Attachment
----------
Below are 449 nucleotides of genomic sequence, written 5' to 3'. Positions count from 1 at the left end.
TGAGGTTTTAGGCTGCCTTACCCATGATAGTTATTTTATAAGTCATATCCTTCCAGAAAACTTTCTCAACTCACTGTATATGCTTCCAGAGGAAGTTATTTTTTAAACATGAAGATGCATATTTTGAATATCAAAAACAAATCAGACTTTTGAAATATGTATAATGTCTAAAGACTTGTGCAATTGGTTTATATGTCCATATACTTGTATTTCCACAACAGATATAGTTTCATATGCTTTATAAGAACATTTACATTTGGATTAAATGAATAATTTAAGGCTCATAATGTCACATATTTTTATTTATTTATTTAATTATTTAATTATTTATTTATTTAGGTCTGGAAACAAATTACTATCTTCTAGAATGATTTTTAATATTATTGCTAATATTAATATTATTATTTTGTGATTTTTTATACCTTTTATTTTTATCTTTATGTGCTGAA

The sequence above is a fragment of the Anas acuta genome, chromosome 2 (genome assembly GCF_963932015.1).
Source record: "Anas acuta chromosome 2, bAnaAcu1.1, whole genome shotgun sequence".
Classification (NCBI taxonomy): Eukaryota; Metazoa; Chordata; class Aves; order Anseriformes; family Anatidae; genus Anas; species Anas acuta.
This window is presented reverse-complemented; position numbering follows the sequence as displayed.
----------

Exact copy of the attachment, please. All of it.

Below are 449 nucleotides of genomic sequence, written 5' to 3'. Positions count from 1 at the left end.
TGAGGTTTTAGGCTGCCTTACCCATGATAGTTATTTTATAAGTCATATCCTTCCAGAAAACTTTCTCAACTCACTGTATATGCTTCCAGAGGAAGTTATTTTTTAAACATGAAGATGCATATTTTGAATATCAAAAACAAATCAGACTTTTGAAATATGTATAATGTCTAAAGACTTGTGCAATTGGTTTATATGTCCATATACTTGTATTTCCACAACAGATATAGTTTCATATGCTTTATAAGAACATTTACATTTGGATTAAATGAATAATTTAAGGCTCATAATGTCACATATTTTTATTTATTTATTTAATTATTTAATTATTTATTTATTTAGGTCTGGAAACAAATTACTATCTTCTAGAATGATTTTTAATATTATTGCTAATATTAATATTATTATTTTGTGATTTTTTATACCTTTTATTTTTATCTTTATGTGCTGAA

The sequence above is a fragment of the Anas acuta genome, chromosome 2 (genome assembly GCF_963932015.1).
Source record: "Anas acuta chromosome 2, bAnaAcu1.1, whole genome shotgun sequence".
Classification (NCBI taxonomy): Eukaryota; Metazoa; Chordata; class Aves; order Anseriformes; family Anatidae; genus Anas; species Anas acuta.
This window is presented reverse-complemented; position numbering follows the sequence as displayed.